Noncommercial and business representatives disagreed over the roll-out phase of new generic TLDs. NCC members favored the rapid introduction of new generic TLDs to satisfy an extraordinary pent-up demand for an expansion of namespace. Certain representatives of the business community claimed new generic TLDs should be established slowly so that consumers are not confused. (Many of these same representatives are attempting to ensure their famous trademarks are given priority in the new generic TLDs.) NCC members responded that individuals will not be confused if chartered (specific) generic TLDs are created, such as .airline or .restaurant.
Intellectual property lawyers and business representatives advocated the creation of a famous marks list, whereby trademarks would be given heightened priority and added protection in the new generic TLDs.
The NCC presented a resolution at the public forum that the ICANN Board should expedite the roll-out of both chartered and undifferentiated (used for a general purpose, for example, .biz) generic TLDs and that at least half of any testbed new generic TLDs should be allocated for noncommercial purposes. In its public meeting, the Board instructed the working group to conclude its deliberations so that action can be taken at the next public ICANN meeting this month.
One of the most contentious matters at the Cairo meetings was whether and how famous marks should be protected in the DNS as new generic TLDs are introduced. (For example, should Time Warner have priority over registration of the word "time" in any new domain name?) Intellectual property lawyers and business representatives advocated the creation of a famous marks list, whereby trademarks would be given heightened priority and added protection in the new generic TLDs. Registrars countered that compliance with a famous marks list would increase their liability and instead proposed that any trademark name (not even a famous name) be permitted to register its name as well as five variations of its name in new generic TLDs during a "sunrise" period, before the generic TLDs become open to the public.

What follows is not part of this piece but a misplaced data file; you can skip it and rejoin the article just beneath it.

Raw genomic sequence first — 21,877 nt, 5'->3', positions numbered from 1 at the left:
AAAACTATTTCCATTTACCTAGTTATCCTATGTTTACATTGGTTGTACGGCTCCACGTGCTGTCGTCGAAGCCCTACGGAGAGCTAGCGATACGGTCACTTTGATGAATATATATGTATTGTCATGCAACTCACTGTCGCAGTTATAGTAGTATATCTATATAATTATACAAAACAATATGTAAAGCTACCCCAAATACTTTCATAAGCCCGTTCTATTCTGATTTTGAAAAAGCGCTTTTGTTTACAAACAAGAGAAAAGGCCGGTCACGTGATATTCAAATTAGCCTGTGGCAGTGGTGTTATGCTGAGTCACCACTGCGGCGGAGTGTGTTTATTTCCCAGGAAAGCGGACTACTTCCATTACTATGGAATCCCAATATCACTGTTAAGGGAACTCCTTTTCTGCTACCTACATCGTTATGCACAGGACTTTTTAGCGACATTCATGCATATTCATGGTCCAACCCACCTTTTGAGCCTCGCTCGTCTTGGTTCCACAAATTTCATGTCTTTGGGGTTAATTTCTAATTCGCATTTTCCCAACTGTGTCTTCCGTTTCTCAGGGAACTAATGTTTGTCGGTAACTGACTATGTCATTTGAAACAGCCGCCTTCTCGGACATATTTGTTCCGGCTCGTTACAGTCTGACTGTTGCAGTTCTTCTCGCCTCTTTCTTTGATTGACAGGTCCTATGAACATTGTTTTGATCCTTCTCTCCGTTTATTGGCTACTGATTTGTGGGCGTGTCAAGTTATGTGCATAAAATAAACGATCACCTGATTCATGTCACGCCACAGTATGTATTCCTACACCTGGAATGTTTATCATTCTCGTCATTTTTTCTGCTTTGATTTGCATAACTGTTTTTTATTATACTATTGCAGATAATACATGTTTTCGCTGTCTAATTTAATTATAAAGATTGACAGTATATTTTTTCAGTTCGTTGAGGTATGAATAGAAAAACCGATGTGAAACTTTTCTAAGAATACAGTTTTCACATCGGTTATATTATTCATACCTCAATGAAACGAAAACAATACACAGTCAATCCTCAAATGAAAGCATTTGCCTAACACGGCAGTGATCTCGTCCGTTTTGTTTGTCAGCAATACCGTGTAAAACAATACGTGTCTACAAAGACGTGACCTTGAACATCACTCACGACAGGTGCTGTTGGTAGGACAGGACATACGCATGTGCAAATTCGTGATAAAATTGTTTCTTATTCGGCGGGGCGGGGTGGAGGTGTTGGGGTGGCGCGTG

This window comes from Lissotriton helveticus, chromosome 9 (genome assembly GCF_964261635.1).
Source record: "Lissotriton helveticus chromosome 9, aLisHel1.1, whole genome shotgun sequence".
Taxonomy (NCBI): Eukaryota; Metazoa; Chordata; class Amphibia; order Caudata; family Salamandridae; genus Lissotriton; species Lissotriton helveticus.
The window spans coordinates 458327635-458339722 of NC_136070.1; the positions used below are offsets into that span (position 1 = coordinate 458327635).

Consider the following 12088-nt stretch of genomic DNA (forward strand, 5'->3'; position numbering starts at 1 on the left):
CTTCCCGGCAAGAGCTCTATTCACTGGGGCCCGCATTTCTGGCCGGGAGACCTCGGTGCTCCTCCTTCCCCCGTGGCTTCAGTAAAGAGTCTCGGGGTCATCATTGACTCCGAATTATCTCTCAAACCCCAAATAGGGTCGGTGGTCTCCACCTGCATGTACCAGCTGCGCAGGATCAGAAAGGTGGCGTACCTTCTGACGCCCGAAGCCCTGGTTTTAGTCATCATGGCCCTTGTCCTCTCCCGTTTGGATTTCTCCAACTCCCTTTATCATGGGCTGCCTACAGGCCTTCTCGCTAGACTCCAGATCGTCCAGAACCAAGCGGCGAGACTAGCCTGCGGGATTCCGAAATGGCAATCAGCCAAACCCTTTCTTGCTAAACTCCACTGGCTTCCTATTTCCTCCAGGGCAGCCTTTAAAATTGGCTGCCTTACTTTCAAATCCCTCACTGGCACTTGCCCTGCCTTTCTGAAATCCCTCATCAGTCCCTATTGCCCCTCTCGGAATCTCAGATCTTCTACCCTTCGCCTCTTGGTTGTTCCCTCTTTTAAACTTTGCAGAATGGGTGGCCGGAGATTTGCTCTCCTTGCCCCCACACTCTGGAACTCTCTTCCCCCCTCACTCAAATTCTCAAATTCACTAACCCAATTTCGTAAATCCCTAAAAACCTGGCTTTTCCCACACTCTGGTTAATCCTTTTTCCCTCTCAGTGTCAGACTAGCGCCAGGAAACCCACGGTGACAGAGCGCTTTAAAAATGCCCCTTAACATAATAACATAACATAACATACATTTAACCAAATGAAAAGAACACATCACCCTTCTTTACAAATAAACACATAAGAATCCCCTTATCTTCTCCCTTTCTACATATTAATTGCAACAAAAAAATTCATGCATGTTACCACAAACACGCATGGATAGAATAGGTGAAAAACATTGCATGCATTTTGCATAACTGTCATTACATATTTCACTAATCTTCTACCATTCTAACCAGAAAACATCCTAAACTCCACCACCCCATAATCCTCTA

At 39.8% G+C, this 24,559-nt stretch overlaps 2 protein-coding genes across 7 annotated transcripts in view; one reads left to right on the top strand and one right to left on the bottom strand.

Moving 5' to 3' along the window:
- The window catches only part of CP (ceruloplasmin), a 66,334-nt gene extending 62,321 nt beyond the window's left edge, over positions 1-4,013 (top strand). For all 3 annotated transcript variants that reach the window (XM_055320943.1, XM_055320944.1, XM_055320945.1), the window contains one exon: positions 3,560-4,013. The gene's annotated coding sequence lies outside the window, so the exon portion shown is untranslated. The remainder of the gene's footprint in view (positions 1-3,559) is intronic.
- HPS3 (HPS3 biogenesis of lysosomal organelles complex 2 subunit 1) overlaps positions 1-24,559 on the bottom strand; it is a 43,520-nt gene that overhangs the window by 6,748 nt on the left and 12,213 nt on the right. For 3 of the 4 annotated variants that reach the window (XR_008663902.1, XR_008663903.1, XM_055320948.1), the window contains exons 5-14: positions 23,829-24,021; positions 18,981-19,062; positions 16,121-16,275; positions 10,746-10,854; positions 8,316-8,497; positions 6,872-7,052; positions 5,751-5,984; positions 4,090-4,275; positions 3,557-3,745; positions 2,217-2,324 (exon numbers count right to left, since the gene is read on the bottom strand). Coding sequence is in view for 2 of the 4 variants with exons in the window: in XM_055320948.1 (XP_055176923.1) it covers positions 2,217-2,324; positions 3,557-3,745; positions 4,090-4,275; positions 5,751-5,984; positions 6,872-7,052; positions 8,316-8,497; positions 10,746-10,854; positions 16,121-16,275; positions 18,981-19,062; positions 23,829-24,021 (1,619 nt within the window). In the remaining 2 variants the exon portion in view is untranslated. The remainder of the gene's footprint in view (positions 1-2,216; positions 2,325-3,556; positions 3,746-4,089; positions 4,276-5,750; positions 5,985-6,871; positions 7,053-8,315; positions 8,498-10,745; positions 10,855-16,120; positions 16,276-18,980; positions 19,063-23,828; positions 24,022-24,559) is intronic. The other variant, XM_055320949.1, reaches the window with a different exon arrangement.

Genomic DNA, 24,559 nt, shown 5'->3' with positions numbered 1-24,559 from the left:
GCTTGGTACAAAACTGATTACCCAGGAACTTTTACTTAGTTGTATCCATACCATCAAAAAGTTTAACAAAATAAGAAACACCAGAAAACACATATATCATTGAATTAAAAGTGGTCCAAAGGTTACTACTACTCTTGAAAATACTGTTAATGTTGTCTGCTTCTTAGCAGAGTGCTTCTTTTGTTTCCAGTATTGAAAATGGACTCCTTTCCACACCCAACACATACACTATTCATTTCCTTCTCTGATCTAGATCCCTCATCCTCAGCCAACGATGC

Noncommercial representatives opposed the expansion of trademark protection at the expense of free speech. Kathryn Kleiman, who is co-chair of the working group on famous names, gave a presentation at the public forum and noted that trademark law across the world prohibits the monopoly of generic words. For example, Bell Atlantic should not be granted virtual ownership of the word "bell" in cyberspace.
The Board urged the working group and the Names Council to circulate draft policies for public comment. It also passed a resolution noting that the World Intellectual Property Organization's creation of a famous marks list could facilitate the implementation of policies to protect famous marks. The ACM-IGP believes that support from the Board for the establishment of such a list, despite clear objections from many groups within ICANN, undermines the bottom-up representation process and could enable an unjustified expansion of trademark rights.
Much work lies ahead for ACM and the NCC as ICANN moves forward in its administration of Internet governance. ACM will continue to defend educational and scientific interests and will try to ensure that the Internet continuously develops as a communications medium beneficial to all members of the global Internet community.
A more detailed report is available at www.acm.org/serving/IG.html.
©2000 ACM 0002-0782/00/0700 $5.00